The Stench of Torture

By Dan Froomkin
Special to
Tuesday, October 30, 2007; 12:56 PM

The stench of torture that permeates the White House has spread to Attorney General-designate Michael Mukasey, putting what had been seen as a surefire nomination at risk and reigniting a momentous ethical debate.

By refusing to acknowledge at his confirmation hearing that waterboarding is torture, Mukasey appeared to throw his lot in with those who embrace an authoritarian strain of moral relativism, one that excuses abhorrent and illegal policies as long as the president declares they're in the national interest.

When longtime Bush loyalist Alberto Gonzales was nominated to succeed John Ashcroft as attorney general, critics expressed what turned out to be eminently justified concern that he would never buck the White House. By all accounts, Mukasey, a federal judge, is much more independent than Gonzales. As I wrote in my Sept. 18 column, Bush evidently realized that the Democratic Congress wouldn't let him install another complete lickspittle into the nation's top law-enforcement post.

Nevertheless, Bush and Vice President Cheney desperately need someone in that job who won't undermine the most radical of their legal positions: Those regarding executive power and the treatment of terrorism suspects. And they seem to have found such a person in Mukasey.

Scott Shane writes in the New York Times: "Six years after the Bush administration embraced harsh physical tactics for interrogating terrorism suspects, and two years after it reportedly dropped the most extreme of those techniques, the taint of torture clings to American counterterrorism efforts.

"The administration has a standard answer to queries about its interrogation practices: 1) We do not torture, and 2) we will not say what we do, for fear of tipping off future prisoners. In effect, officials want Al Qaeda to believe that the United States does torture, while convincing the rest of the world that it does not.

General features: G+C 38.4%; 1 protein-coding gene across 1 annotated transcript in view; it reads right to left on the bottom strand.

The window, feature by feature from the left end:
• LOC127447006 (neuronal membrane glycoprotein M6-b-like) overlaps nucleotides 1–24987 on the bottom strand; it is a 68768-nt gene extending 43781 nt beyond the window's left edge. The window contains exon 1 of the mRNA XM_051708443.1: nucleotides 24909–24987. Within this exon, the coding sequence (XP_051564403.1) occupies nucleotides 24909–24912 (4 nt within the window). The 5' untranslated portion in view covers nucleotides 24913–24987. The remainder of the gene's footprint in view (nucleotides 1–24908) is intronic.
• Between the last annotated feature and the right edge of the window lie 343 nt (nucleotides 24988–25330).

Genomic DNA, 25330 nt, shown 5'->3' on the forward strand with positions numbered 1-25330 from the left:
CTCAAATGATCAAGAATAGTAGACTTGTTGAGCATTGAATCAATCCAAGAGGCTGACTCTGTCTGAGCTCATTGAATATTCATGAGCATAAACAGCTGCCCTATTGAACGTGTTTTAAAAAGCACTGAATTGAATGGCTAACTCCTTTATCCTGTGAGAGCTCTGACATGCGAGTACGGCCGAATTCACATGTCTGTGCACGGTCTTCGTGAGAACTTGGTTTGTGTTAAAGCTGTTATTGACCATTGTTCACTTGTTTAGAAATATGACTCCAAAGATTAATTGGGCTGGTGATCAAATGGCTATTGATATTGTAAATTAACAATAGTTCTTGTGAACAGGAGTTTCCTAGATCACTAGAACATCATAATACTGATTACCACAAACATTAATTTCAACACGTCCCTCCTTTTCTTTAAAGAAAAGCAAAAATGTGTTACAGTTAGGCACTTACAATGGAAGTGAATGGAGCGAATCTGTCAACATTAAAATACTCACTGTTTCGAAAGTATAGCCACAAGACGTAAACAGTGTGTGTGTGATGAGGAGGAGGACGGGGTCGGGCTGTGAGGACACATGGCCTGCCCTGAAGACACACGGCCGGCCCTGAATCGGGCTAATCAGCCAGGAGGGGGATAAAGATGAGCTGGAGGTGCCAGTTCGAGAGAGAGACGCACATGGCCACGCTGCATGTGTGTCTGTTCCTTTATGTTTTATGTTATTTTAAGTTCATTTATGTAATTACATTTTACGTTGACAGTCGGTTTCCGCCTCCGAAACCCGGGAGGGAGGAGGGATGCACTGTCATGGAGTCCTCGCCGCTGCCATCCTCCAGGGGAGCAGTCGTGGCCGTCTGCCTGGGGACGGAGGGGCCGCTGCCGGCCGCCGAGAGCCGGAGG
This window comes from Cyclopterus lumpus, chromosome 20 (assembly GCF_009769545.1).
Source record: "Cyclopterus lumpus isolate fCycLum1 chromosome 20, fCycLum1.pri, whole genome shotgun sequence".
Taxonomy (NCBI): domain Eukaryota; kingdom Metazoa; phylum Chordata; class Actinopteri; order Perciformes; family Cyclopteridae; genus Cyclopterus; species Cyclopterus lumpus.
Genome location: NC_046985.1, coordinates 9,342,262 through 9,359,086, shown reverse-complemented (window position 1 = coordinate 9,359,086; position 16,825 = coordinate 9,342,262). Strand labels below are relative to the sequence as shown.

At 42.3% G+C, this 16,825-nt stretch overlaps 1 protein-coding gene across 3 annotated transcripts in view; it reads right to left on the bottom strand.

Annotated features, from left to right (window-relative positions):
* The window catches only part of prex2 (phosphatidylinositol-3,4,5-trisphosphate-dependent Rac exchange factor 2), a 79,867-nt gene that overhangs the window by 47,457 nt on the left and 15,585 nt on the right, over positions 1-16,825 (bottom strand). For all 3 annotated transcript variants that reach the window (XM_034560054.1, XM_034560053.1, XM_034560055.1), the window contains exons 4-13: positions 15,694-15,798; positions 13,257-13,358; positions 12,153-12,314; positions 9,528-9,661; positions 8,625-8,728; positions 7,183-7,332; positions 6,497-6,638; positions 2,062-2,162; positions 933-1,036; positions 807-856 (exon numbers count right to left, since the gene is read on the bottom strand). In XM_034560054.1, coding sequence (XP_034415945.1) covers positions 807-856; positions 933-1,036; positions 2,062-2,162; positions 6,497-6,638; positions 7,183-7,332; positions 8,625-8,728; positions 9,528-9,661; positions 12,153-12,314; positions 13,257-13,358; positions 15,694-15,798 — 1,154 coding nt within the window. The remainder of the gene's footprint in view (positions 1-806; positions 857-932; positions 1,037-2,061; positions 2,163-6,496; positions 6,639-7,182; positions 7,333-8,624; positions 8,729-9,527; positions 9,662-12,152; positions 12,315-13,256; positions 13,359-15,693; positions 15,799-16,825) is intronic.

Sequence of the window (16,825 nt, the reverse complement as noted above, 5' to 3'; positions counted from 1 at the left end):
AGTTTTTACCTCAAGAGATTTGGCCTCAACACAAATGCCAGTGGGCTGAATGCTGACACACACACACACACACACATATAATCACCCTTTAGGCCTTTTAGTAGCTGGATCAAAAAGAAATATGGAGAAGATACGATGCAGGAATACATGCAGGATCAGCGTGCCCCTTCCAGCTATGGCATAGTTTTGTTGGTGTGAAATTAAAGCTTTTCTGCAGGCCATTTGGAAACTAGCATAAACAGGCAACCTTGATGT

"But that contradictory catechism is not holding up well under the battering that American interrogation policies have received from human rights organizations, European allies and increasingly skeptical members of Congress....

"President Bush has repeatedly defended what the administration calls 'enhanced' interrogation methods, saying they have produced invaluable information on Al Qaeda. But the administration's strategy has exacted an extraordinary political cost.

"The nomination of Michael B. Mukasey as attorney general, once expected to sail through the Senate, has run into trouble as a result of his equivocation about waterboarding, or simulated drowning. Mr. Mukasey has refused to characterize the technique as torture, which would put him at odds with secret Justice Department legal opinions and could put intelligence officers in legal jeopardy."

Massimo Calabresi writes for Time: "George W. Bush has always wielded moral clarity as a weapon, beating Democrats by declaring his high purpose and principled resolve. But in recent months, as critics have shined new light on domestic spying and harsh interrogation techniques in the morally ambiguous world of counter-terrorism, Bush has had to retreat to gray-area defenses, using tailored definitions and legalisms to dodge questioners. And now, as Democrats raise the pressure on embattled Attorney General nominee Michael Mukasey to state his opinion on whether or not waterboarding constitutes torture, it is the president's opponents who are using moral clarity against him."

Calabresi writes that if Mukasey "refuses to declare waterboarding expressly illegal, he looks likely to be rejected by the Judiciary committee. On the other hand, if he does declare it illegal, he may be rendering a legal judgment on everyone who authorized waterboarding or used it in interrogation. 'They are putting him in an almost untenable position on this,' says White House spokesman Tony Fratto. The White House expects Mukasey's response will be sent to the committee Tuesday or Wednesday, and Fratto says, 'He'll respond in his usual manner, which is thoughtful and thorough, but there are certain things that he will not be able to comment on.'"

Calabresi also offers a peek behind the scenes, where -- surprise! -- Vice President Cheney's office is heavily involved: "Harold Kim, a former Specter staffer who works in the White House Counsel's office, has been negotiating with Judiciary Committee Democrats, trying to find language they can live with. But attempts to compromise with Congress have met resistance from Cheney's office, and when it comes to interrogation techniques, the Vice President and his chief of staff, David Addington, have notoriously pushed for Presidential authority to go unchecked by the legislative branch."

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